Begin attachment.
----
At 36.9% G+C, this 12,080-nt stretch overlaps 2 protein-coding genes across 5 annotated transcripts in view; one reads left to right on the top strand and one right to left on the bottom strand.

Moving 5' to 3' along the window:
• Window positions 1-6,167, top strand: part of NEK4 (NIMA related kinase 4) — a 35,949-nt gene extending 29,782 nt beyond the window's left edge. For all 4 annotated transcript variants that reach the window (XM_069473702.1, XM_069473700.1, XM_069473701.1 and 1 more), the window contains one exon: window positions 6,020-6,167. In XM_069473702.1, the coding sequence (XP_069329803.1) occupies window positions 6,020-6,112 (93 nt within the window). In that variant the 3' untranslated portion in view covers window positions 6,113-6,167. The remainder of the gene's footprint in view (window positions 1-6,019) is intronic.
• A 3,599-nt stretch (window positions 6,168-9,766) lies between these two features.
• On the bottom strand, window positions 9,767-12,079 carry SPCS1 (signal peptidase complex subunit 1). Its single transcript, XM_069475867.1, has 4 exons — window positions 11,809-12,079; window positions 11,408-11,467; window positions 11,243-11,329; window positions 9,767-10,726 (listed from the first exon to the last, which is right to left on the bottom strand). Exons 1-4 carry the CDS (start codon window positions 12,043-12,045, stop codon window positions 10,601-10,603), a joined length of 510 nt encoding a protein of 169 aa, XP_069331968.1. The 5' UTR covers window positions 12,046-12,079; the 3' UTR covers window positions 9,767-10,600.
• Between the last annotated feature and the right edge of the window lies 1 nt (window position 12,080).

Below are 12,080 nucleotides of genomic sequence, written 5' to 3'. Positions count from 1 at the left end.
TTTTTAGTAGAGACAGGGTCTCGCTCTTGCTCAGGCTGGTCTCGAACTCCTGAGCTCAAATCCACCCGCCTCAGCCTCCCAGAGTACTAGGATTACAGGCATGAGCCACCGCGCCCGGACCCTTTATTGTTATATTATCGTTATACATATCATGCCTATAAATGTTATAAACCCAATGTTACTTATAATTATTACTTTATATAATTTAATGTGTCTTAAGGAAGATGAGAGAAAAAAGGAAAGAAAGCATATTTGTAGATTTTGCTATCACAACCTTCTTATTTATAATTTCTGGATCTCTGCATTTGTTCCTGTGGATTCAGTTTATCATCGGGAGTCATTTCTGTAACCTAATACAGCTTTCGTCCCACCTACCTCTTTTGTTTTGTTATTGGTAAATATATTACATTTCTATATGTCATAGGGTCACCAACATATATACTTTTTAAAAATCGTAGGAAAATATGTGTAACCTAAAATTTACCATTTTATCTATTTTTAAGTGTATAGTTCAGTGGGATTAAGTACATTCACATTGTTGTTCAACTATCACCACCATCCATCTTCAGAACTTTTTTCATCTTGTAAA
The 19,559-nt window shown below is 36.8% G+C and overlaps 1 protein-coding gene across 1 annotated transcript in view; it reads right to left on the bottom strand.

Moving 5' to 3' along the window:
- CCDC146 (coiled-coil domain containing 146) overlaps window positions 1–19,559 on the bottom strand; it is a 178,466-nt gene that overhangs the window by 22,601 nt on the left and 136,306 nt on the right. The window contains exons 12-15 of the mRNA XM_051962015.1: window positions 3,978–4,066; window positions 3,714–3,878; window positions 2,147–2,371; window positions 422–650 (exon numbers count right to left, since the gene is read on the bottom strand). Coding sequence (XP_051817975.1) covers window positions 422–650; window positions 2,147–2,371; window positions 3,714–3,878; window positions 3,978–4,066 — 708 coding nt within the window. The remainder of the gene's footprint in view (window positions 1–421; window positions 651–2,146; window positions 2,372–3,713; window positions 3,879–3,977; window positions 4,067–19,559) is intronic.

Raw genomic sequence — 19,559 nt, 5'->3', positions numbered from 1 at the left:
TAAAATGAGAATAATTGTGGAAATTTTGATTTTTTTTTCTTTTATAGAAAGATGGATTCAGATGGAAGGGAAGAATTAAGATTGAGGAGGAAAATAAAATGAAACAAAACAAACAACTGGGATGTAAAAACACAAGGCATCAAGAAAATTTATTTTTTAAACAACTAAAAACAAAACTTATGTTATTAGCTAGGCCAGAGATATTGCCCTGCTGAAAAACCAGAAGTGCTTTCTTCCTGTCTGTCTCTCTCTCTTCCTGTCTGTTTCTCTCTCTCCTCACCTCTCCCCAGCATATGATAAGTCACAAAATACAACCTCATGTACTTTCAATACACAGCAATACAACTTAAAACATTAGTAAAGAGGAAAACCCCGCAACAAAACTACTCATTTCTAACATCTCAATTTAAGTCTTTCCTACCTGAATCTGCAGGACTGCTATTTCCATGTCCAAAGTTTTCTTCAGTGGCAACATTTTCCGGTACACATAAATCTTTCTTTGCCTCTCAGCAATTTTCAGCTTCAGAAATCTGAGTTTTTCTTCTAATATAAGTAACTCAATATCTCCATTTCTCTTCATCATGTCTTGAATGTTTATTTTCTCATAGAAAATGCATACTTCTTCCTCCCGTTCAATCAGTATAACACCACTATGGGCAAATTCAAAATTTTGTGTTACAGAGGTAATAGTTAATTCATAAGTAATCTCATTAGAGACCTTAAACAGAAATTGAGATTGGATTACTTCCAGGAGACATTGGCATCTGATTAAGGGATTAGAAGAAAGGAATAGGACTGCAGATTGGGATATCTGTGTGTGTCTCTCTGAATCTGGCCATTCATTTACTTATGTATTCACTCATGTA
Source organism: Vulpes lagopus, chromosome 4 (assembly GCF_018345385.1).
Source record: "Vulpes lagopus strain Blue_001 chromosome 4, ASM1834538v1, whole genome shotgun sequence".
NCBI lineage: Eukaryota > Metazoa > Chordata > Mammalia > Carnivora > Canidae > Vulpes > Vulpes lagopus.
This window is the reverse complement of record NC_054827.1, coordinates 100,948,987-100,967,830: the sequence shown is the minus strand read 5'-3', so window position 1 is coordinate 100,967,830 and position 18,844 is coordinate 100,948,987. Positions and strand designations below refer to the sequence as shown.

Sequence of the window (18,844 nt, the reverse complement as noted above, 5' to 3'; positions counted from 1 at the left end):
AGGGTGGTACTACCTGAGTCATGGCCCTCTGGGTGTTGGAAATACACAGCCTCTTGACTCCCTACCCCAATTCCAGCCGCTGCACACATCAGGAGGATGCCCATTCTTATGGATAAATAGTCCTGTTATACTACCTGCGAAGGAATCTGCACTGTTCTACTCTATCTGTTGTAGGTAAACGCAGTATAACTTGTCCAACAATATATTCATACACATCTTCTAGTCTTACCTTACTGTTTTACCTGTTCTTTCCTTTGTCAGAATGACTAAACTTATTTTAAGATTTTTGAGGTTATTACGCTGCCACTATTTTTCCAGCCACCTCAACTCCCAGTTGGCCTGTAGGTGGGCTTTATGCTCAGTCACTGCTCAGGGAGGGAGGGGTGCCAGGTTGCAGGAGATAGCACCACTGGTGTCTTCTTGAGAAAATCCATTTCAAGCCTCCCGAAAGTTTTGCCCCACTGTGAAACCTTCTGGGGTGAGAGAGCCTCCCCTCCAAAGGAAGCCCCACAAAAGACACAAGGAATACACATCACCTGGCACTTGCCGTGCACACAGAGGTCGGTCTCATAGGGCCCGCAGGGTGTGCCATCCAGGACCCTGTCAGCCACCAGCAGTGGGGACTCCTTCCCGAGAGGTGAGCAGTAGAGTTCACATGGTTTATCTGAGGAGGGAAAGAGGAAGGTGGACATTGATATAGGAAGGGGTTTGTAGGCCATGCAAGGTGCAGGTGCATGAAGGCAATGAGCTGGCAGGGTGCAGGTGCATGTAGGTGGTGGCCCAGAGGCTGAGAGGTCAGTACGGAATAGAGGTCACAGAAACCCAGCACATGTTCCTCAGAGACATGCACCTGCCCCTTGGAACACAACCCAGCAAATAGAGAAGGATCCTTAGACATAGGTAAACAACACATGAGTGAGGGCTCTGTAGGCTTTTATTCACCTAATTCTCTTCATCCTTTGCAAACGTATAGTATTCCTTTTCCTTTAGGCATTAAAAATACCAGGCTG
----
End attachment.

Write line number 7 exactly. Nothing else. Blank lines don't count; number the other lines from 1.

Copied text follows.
Below are 12,080 nucleotides of genomic sequence, written 5' to 3'. Positions count from 1 at the left end.